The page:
Before You Say “I Do”-Ifeyinwa Ojekwe
Before you say “i do”, you should see Ify’s check list, as gleaned from talking to experienced couples, and expectations from aspiring ones may save you from some of the bumps you are likely to encounter along love’s highway
- Sexually Transmitted Diseases (STDs)
Whether or not you are sexually inactive or practicing safe sex in a monogamous, committed relationship, you should still test for STDs, including HIV. Mistakes happen and your partner may not be as honest with you as you would like to believe. This practice is something that should be continued yearly, even during marriage.
- Talk Children
Don’t take it for granted that your spouse will want to have children. If you’re lucky enough to be on the same page as your guy, talk about when you want them, and how many. Where and how do you want to raise them? What are you going to name your kids?
- Fertility & Genotype Testing.
A quick trip to the fertility clinic with your partner can save you a whole lot of grief if having children is important to you. A comprehensive test can be carried out to make sure everything is in order. Now is a good time to discuss your opinions on options such as adoption, IVF and surrogacy.
As black people, we cannot overlook the importance of testing if your partner is a sickle-cell carrier. As with all tests, make sure you are tested together with your partner, in a reliable clinic or hospital. It’s important that all medical results are shared openly and honestly, or better yet – receive the news first hand from the doctor in each other’s presence.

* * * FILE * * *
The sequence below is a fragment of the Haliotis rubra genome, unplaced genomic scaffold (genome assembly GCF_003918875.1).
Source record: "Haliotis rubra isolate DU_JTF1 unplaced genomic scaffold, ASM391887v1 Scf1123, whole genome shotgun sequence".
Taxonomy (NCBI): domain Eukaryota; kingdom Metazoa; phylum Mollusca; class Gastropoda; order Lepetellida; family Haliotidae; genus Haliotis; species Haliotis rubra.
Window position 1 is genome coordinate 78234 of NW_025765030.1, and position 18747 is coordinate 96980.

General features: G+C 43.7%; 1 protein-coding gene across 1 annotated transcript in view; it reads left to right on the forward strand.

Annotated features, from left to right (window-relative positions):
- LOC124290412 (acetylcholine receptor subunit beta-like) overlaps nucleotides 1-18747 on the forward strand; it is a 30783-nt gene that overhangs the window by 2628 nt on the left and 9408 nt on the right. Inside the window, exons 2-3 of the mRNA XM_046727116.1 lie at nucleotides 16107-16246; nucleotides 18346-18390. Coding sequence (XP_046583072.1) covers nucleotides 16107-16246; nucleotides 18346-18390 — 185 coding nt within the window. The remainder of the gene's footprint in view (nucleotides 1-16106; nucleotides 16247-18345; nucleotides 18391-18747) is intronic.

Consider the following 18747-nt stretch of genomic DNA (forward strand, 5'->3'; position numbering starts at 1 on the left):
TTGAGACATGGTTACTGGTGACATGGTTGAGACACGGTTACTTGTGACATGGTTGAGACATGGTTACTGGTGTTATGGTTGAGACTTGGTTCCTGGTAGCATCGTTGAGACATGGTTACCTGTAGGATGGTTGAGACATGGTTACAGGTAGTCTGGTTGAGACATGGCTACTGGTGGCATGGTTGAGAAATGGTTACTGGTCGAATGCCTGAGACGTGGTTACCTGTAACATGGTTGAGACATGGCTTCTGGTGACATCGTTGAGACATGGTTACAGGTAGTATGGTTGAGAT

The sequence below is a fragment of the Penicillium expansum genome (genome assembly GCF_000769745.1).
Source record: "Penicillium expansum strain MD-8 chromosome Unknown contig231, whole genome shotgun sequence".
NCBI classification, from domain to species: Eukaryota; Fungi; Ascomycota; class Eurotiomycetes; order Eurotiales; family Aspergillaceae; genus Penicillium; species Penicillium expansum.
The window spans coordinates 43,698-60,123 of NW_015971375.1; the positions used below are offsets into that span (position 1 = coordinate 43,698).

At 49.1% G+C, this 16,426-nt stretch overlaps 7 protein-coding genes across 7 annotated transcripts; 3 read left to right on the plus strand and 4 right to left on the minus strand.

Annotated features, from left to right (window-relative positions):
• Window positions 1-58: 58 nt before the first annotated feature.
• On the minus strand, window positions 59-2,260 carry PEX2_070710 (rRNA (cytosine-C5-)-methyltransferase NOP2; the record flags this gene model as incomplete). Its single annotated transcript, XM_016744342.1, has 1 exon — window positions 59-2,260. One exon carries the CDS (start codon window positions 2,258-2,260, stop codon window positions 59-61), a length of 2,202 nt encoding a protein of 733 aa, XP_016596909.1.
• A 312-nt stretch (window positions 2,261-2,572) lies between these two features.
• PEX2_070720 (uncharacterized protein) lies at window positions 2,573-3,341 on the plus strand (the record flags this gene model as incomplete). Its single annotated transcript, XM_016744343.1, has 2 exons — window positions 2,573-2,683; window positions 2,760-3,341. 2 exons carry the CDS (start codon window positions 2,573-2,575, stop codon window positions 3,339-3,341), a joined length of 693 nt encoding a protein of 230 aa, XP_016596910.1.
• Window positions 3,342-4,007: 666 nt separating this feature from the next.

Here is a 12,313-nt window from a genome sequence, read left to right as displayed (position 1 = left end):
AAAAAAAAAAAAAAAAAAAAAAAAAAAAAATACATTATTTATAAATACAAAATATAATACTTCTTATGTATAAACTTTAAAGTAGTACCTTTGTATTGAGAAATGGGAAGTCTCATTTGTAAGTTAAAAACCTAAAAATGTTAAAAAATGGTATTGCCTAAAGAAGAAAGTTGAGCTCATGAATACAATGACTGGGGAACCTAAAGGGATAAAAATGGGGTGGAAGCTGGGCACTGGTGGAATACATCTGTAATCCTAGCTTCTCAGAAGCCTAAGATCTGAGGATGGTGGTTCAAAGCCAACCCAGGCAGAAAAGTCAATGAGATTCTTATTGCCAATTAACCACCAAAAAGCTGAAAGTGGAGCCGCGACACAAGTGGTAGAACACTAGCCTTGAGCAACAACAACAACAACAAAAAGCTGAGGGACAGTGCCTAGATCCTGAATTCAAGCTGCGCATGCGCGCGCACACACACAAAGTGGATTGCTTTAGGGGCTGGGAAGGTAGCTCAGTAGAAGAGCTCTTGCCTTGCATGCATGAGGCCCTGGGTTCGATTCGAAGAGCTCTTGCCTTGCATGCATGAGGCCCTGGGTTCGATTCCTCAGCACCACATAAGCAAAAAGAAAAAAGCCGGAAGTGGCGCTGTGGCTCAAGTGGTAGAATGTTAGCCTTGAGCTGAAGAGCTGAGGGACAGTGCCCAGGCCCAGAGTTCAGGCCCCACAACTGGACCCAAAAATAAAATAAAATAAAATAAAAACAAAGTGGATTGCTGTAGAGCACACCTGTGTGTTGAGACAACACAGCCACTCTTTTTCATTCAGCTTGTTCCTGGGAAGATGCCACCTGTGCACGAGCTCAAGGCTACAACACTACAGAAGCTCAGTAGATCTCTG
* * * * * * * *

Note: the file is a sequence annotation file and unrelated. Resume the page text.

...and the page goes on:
- Decision Making
Culturally, ours is a patriarchal society, but, because that social dynamic is constantly changing, it is important you iron out your approach to decision making in your household. Is it going to be a collaborative process where bothyour opinions are weighted equally? And if so what happens when you reach a stalemate? Are you going to consult others or does the husband have veto?
- Know your Finances
Do you know how much money your partner has in the bank? And the debt accumulated? What are your expectations on who pays for what? Should it be proportionate to your income or are you expecting the man to be the breadwinner in all circumstances. Are you planning on pooling all your funds into a joint account or will you manage your funds independently?
While these are by no means an exclusive list, they are a good place to start. Answering them can save you ‘haggling’ over differences when you are already hitched. Something that is tearing many couples apart today.
Culled from TW February 2015 edition